Since then, Mark Thornton at the Ludwig Von Mises Institute has uncovered many other examples of Krugman saying things in 2001-2004 that promoted a Fed-led housing boom. “Krugman did cause the housing bubble,” Thornton concludes.
It is too soon to know what caused the Washington Metrorail crash that killed at least
six seven nine people. The horrific photos show one train car telescoping into another, which is the last thing you want to have happen in a rail accident. Considering the accident took place just after 5 pm, it was lucky there were not more fatalities.
Time has not been kind to the Metrorail system. The Antiplanner remembers when the first lines opened and the trains exploded into the various underground stations and smoothly came to a stop. Today, the trains lurch and shudder, are delayed or cancelled by broken rails and “baffling” smoke in the tunnels, and passengers have to put up with numerous elevator and escalator outages.
The Antiplanner’s latest case against high-speed rail is now available in the form of reports published by a variety of think tanks. The reports are pretty similar, so download the one for your state if you see it, or a nearby state if you don’t see yours. The short (6-page) reports make the main arguments; the long (30-page) ones get into the nitty gritty.
Colorado (Independence Institute): Long report or short report
Florida (American Dream Coalition): Long report or short report
When Obama announced his “high-speed rail vision” — actually, a group of six disjointed rail networks — the Antiplanner predicted that the 17 states and hundreds of cities not on the network would begin lobbying to have those gaps filled in. The biggest gap is between Kansas City and California — outside of the Pacific Coast, none of the states in the West are on the map at all.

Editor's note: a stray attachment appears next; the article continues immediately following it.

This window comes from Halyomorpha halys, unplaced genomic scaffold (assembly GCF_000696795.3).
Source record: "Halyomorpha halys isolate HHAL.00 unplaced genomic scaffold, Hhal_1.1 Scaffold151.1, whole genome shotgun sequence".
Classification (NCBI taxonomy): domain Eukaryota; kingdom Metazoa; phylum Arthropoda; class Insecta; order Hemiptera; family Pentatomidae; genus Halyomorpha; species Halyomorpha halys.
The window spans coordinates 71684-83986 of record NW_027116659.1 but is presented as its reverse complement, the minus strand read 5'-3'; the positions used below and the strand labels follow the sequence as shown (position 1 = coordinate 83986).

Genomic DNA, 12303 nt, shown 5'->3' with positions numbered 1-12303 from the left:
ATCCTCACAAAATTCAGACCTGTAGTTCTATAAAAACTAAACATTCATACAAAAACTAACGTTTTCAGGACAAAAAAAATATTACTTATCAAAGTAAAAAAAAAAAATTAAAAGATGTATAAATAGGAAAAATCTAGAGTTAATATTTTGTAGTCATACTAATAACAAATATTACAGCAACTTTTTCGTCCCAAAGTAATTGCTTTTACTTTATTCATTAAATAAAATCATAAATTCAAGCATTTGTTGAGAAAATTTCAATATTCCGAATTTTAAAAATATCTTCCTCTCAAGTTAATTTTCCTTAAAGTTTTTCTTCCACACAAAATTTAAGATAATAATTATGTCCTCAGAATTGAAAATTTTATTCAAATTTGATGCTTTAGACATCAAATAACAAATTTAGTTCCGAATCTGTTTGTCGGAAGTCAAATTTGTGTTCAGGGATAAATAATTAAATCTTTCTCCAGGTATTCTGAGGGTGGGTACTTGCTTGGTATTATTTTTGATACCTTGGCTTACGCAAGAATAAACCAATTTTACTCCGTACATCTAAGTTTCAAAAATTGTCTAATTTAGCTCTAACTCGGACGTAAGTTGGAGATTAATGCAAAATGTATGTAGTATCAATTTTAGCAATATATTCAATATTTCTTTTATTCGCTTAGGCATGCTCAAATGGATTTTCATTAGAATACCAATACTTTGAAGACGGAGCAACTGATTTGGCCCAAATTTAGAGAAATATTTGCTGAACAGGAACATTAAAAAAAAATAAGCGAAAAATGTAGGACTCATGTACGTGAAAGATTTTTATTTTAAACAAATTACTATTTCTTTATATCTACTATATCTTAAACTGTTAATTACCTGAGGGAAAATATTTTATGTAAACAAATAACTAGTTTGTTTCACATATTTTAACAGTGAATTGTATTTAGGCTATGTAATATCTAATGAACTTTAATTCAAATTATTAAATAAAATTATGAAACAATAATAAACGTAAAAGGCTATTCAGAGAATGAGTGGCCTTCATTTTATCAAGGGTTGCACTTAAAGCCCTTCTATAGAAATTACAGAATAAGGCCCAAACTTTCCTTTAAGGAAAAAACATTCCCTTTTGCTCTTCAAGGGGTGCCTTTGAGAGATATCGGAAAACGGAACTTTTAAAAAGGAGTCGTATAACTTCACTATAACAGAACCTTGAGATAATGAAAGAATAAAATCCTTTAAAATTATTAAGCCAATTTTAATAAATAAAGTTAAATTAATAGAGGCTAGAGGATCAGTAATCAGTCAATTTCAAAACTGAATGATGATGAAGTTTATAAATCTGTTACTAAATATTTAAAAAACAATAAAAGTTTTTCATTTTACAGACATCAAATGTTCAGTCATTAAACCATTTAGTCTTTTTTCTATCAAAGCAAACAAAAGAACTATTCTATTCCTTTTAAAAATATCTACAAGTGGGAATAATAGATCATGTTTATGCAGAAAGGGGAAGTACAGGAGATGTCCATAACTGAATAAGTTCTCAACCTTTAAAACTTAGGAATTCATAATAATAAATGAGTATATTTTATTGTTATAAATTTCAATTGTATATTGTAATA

Planners to the rescue! The metropolitan planning organizations (MPOs) for Reno, Las Vegas, and Salt Lake City have agreed to put up $60,000 each to hire lobbyists to promote high-speed rail to their cities. They’ve asked the MPOs for Phoenix, Albuquerque, and Denver to join them in their “Western High Speed Rail Alliance.” Naturally, the planners in Phoenix support the idea, though I haven’t heard whether the “management committee” approved it during its recent meeting.
Chairman Oberstar and the leadership of the House Transportation and Infrastructure Committee want to spend $500 billion on surface transportation over the next six years. This is a huge increase over the $338 billion authorized over the last six years.
Page 4 of the plan’s executive summary “provides $337.4 billion for highways.” But, in fact, only $100 billion of this is dedicated to highways; most of the rest is in “flexible funds” such as CMAQ and the Surface Transportation Fund that can be spent on either highways or transit. Nearly $100 billion goes for transit, and $50 billion goes for high-speed rail. The remaining $12.4 billion goes for safety programs.
The Federal Railroad Administration published its guidelines for state high-speed rail grants yesterday. At the same time, the American Dream Coalition published the Antiplanner’s report on why Florida should not build high-speed rail. Similar reports will soon be published by various think tanks in other states.